I hope that reading the above information was both enjoyable and educational for you. Your learning process should be ongoing–the more you understand about any subject, the more you will be able to share with others.

About the Author
By Jim Martin, feel free to visit his top ranked cell phones for seniors affiliate site:cell phones for seniors

So what is Eczema really all about? The following report includes some fascinating information about Eczema–info you can use, not just the old stuff they used to tell you.

Among the many known and probable causes of eczema, many numbers of its sufferers acquire such through food allergies. The condition is also referred to as atopic dermatitis. This is a kind of skin rash with prominent symptoms such as redness, itchiness and scaly look and feel of the skin. Severe types may develop blisters with reddish and swollen areas due to scratching. This can be seen at various body parts including the cheeks, elbows and knees.

The problem can be experienced by both adults and children, but this is likely to develop during infancy and by the time the child reaches the age of five. It is said that about 10 to 20 percent of all kids will likely develop this kind of skin problem. Most children that are suffering from this will completely outgrow the symptoms or see significant improvements with these as they grow older. There are only about 10 percent of adults who will get this condition for the first time. There are many allergic conditions that may trigger this reaction. These include respiratory allergies, allergic rhinitis and asthma. This also has a genetic component and children will develop it if their families have a history of hay fever, asthma and other types of allergic disorders.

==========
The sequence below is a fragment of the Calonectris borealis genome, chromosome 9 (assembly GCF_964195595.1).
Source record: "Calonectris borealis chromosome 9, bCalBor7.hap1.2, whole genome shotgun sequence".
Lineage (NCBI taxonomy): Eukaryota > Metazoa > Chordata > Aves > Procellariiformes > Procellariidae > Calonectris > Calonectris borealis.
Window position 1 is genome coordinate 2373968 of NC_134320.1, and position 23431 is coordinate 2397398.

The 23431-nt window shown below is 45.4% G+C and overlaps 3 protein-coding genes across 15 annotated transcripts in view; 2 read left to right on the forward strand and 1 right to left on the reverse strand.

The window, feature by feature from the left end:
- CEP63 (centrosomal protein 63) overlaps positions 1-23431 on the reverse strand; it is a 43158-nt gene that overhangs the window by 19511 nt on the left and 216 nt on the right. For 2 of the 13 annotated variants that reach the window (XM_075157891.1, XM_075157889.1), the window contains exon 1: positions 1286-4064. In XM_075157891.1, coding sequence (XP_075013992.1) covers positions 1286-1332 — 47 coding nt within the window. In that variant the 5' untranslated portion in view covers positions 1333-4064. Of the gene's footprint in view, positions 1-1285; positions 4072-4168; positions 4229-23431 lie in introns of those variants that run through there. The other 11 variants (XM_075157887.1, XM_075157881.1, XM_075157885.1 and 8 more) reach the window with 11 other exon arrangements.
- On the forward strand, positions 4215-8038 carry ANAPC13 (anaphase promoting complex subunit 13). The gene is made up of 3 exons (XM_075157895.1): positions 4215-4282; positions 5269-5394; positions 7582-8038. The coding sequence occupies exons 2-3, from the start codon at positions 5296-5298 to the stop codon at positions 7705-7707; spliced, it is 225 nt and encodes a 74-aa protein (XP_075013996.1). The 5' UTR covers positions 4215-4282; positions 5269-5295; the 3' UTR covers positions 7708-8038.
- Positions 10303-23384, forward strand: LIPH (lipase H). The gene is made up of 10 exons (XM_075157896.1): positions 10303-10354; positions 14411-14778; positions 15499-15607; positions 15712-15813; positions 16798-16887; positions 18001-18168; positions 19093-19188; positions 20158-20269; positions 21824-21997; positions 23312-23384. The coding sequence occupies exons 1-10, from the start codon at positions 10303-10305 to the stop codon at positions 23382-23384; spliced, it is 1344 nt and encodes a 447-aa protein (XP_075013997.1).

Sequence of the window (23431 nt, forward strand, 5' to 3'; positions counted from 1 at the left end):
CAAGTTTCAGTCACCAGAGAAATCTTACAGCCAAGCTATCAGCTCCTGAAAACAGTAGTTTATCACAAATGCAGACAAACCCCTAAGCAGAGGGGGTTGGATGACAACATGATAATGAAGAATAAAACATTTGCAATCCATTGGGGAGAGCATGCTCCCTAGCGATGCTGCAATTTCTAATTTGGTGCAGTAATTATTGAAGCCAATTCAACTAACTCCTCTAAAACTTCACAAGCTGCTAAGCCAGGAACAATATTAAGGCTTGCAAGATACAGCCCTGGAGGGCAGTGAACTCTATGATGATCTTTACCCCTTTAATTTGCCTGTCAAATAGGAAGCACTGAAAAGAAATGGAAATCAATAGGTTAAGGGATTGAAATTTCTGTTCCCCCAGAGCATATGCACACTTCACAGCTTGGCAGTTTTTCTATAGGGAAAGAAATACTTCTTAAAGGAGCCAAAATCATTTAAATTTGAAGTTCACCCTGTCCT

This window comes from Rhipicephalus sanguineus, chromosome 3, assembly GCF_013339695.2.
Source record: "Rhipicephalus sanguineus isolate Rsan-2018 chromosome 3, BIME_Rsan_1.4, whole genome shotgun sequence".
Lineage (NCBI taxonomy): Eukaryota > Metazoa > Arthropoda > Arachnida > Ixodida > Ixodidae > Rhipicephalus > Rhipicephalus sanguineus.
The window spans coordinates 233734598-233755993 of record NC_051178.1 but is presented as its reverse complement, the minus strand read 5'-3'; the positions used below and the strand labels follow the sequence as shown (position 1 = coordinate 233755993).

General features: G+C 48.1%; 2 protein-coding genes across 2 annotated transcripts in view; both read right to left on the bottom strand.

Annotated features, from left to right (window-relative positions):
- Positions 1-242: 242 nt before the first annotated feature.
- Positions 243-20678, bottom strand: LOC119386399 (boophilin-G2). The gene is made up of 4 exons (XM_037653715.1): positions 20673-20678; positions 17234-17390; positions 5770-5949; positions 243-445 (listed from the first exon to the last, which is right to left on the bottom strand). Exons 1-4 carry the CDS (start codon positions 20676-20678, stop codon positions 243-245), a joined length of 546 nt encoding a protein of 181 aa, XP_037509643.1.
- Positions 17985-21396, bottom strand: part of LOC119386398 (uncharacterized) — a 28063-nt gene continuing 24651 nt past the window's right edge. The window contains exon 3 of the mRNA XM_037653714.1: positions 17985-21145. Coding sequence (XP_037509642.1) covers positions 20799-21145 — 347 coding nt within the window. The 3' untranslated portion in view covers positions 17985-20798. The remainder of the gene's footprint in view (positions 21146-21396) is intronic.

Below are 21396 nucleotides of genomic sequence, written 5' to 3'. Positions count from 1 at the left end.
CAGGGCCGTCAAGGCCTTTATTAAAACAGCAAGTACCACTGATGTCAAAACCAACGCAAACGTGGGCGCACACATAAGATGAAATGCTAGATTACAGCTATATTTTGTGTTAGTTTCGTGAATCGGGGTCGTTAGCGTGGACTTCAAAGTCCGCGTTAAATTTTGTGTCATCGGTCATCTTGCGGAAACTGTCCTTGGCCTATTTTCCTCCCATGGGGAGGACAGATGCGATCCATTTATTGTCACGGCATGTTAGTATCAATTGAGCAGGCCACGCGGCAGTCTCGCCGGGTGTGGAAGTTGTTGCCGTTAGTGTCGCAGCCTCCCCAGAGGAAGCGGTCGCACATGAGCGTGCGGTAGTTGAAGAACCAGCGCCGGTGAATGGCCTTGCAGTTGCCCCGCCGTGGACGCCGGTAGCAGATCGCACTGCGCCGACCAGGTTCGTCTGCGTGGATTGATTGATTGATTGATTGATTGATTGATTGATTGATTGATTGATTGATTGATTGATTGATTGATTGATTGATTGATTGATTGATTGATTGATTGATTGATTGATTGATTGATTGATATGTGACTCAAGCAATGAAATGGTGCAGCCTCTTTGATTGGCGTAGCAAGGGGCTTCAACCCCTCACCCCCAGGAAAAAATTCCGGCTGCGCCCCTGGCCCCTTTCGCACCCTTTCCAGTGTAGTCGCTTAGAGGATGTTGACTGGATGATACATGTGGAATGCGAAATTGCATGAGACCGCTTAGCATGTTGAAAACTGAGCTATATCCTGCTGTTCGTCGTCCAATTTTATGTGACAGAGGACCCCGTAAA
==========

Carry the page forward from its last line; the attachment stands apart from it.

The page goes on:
Triggering Factors

Foods allergens are known to worsen the flare ups caused by this kind of skin problem. To help eliminate the symptoms, you have to completely stay away from any food allergens. The usual foods that can trigger such effect include milk, wheat, soy, eggs and peanuts. It is vital that patients who have recently developed such problem undergo food allergy screening.

Sometimes the most important aspects of a subject are not immediately obvious. Keep reading to get the complete picture.

Aside from food allergens, this skin problem can also be caused by experiencing too much stress. This may also be due to airborne allergens such as pollen and dust. This may also be due to too much dryness of the skin or wearing itchy clothing.

It is very essential that you find out what causes or what triggers this condition. The only way for you to avoid flare ups is by staying away from what causes such. You have to keep your skin moisturized to reduce the swollenness and you must avoid any irritants, may it be due to emotional factors, physical or allergenic causes.

Seek Help

To make sure that the problem won?t get any worse, it is recommended that you seek the help of health professionals while the flare ups are still controllable. They need to test your skin and help you find out the causes of the problem. For skin dryness, they can give you lotions that are apt for this or medicated moisturizers. This can also be treated through the use of wet dressings. There are also known drugs that can help control the inflammation such as various brands of topical corticosteroids. For severe cases, you may also be given oral steroids that must only be taken for a short time period.

There is still no cure to eczema, so the best way to handle the condition is by avoiding the triggering factors that can worsen the symptoms.

About the Author